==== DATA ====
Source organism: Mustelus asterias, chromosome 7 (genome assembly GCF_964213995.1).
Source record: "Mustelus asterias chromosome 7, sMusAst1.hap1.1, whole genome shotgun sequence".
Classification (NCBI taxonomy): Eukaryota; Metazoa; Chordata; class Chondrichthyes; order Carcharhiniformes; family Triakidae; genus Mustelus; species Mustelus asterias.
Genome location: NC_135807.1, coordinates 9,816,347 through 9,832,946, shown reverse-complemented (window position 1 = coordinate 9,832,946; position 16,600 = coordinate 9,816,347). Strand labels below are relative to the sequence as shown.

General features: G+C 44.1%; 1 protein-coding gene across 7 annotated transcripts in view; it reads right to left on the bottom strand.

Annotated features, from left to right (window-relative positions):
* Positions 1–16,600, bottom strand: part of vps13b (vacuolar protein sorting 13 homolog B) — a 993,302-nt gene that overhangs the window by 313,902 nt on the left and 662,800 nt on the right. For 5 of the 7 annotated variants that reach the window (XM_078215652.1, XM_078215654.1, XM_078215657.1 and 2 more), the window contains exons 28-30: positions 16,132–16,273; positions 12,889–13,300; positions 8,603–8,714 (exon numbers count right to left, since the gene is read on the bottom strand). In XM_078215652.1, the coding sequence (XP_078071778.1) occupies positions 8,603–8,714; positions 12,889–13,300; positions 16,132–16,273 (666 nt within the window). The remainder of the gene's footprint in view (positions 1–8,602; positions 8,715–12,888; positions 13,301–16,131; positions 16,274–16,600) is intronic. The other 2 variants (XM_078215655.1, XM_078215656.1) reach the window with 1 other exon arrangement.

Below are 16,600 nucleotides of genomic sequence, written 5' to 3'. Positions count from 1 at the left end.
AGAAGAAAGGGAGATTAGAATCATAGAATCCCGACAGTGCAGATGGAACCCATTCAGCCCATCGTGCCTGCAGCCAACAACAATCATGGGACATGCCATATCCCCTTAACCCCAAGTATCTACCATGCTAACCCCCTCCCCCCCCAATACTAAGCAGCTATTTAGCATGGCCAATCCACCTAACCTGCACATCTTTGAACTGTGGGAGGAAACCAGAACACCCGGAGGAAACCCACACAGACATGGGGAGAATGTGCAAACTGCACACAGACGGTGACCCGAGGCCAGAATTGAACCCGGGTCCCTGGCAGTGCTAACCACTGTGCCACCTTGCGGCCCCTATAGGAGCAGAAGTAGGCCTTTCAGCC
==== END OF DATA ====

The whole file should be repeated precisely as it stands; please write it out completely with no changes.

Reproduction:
Source organism: Mustelus asterias, chromosome 7 (genome assembly GCF_964213995.1).
Source record: "Mustelus asterias chromosome 7, sMusAst1.hap1.1, whole genome shotgun sequence".
Classification (NCBI taxonomy): Eukaryota; Metazoa; Chordata; class Chondrichthyes; order Carcharhiniformes; family Triakidae; genus Mustelus; species Mustelus asterias.
Genome location: NC_135807.1, coordinates 9,816,347 through 9,832,946, shown reverse-complemented (window position 1 = coordinate 9,832,946; position 16,600 = coordinate 9,816,347). Strand labels below are relative to the sequence as shown.

General features: G+C 44.1%; 1 protein-coding gene across 7 annotated transcripts in view; it reads right to left on the bottom strand.

Annotated features, from left to right (window-relative positions):
* Positions 1–16,600, bottom strand: part of vps13b (vacuolar protein sorting 13 homolog B) — a 993,302-nt gene that overhangs the window by 313,902 nt on the left and 662,800 nt on the right. For 5 of the 7 annotated variants that reach the window (XM_078215652.1, XM_078215654.1, XM_078215657.1 and 2 more), the window contains exons 28-30: positions 16,132–16,273; positions 12,889–13,300; positions 8,603–8,714 (exon numbers count right to left, since the gene is read on the bottom strand). In XM_078215652.1, the coding sequence (XP_078071778.1) occupies positions 8,603–8,714; positions 12,889–13,300; positions 16,132–16,273 (666 nt within the window). The remainder of the gene's footprint in view (positions 1–8,602; positions 8,715–12,888; positions 13,301–16,131; positions 16,274–16,600) is intronic. The other 2 variants (XM_078215655.1, XM_078215656.1) reach the window with 1 other exon arrangement.

Below are 16,600 nucleotides of genomic sequence, written 5' to 3'. Positions count from 1 at the left end.
AGAAGAAAGGGAGATTAGAATCATAGAATCCCGACAGTGCAGATGGAACCCATTCAGCCCATCGTGCCTGCAGCCAACAACAATCATGGGACATGCCATATCCCCTTAACCCCAAGTATCTACCATGCTAACCCCCTCCCCCCCCAATACTAAGCAGCTATTTAGCATGGCCAATCCACCTAACCTGCACATCTTTGAACTGTGGGAGGAAACCAGAACACCCGGAGGAAACCCACACAGACATGGGGAGAATGTGCAAACTGCACACAGACGGTGACCCGAGGCCAGAATTGAACCCGGGTCCCTGGCAGTGCTAACCACTGTGCCACCTTGCGGCCCCTATAGGAGCAGAAGTAGGCCTTTCAGCC